Bridge & other card games/Bidding

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QUESTION: North has 13 points,7D; 2S, 2H, and 2C
North opens the bidding with "1D"
South has 9 points: 4H, 4S, 4C, and 1D
South responds with "1H"
North now answers with "2D" and South answers "2S".
North ends the bidding by passing leaving South to play the hand in 2S and only 6 trump.  
QUESTIONS: 1. since North had an unusual amount of diamonds [7 total], should the diamonds be rebid a 3rd time after South's "2S" bid?  2. is a change of suit by the responder forcing in the 2nd round of bidding or forcing only after the 1st round of bidding?

ANSWER: Hi,

It would help if I knew the exact cards in each hand. However, in my opinion, the bidding through 2D is fine. South, however, has only 9 points. Furthermore, he can see that the hand is a misfit. North does not have support for any of South's suits and South has only a singleton in North's suit. Misfits generally do not play well and the partnership should tend to keep the bidding low. With only 9 points and no suit fit, South should pass quickly and be happy to play in 2D.

Bidding 2S seems to be pointless. What is South trying to accomplish? He doesn't have enough to look for 3NT and he certainly does not want to play in spades after North denied having 4 of them. The bid serves no constructive purpose and may lead to disaster. If North had rebid 3D over 1H showing a stronger hand, South certainly has enough to bid 3NT. However, after North only bid 2D showing a minimum opener, South would need 11 points or so to bid again, possibly bidding 2NT. With only 9 points, South should realize that his side does not have enough to make 3NT and that 2D is probably the best spot with North having a 6 card suit.

That being said, North should definitely rebid 3D over 2S. North should not expect South to have more than 4 spades. (If North had a double club stopper like ace-queen plus a diamond suit that was easy to set up like KQJxxxx then, over 2S, North could bid 2NT instead.)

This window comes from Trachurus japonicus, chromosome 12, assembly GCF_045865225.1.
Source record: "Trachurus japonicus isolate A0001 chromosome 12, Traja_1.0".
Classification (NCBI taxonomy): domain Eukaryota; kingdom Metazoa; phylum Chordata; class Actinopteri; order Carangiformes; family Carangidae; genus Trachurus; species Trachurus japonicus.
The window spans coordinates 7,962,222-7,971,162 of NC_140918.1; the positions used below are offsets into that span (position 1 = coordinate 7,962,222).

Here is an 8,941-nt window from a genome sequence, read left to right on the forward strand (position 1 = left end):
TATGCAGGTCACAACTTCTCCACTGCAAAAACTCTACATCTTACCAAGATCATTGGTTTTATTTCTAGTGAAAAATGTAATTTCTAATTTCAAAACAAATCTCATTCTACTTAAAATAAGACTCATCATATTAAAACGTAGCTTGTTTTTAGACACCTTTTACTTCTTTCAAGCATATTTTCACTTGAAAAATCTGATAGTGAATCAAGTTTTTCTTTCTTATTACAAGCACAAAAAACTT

If responder rebids a higher ranking suit as in the auction above, it shows at least an invitational hand and is forcing for one more round. If responder changes suit to a lower ranking suit 1D-1S-2D-2H, most people play that can be passed although some partnerships like to play that forcing. If opener had rebid 1NT, however, then 1D-1S-1NT-2H definitely should be passed (second suit lower ranking) while 1D-1H-1NT-2S is forcing for one round (second suit higher ranking).  

---------- FOLLOW-UP ----------

QUESTION: Can you clarify the answer regarding opener's responsibility to continue bidding after his/her responder changes suits the first time and then again a second time?  Is the opener ALWAYS required to continue the bidding if his responder changes suits the FIRST time?  What circumstances [EX: the number of points in responder's hand, for example] change the requirement for the opener to continue bidding if his responder changes suits a second time?  

Thanks--

Answer
Hi,

Hi,


Generally if responder changes suits a second time that bid is not forcing if the second suit is lower ranking than the first suit and the bidding is still not above the two level...1C-1S-1NT-2H can be passed by opener. Using the same reasoning 1D-1S 2D-2H can also be passed (although some partnerships prefer to play this particular sequence as forcing). Responder in these examples shows 6-10 points.


If the second suit is higher ranking than the first suit or else if it is at the three level then opener is forced for at least one round. For example 1D-1H-2D-2S or 1S-2H-2S-3C. Responder here shows 11 points or more.


If responder changes suit a third time and this is a completely new suit as opposed to just supporting a suit bid by opener, then this bid may or may not be forcing. If responder's second bid was not forcing (1C-1S-2C-2H) then the third bid can be passed (1C-1S-2C-2H-2NT-3D) since responder has the same weak hand that he showed after his second bid. However, if responder's second bid was forcing then the third change of suit would also be forcing.

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I can answer questions on bidding and on cardplay with the caveat that the former may necessarily involve some subjectivity. I have been playing tournament bridge for over 20 years and I have won several regional tournaments.

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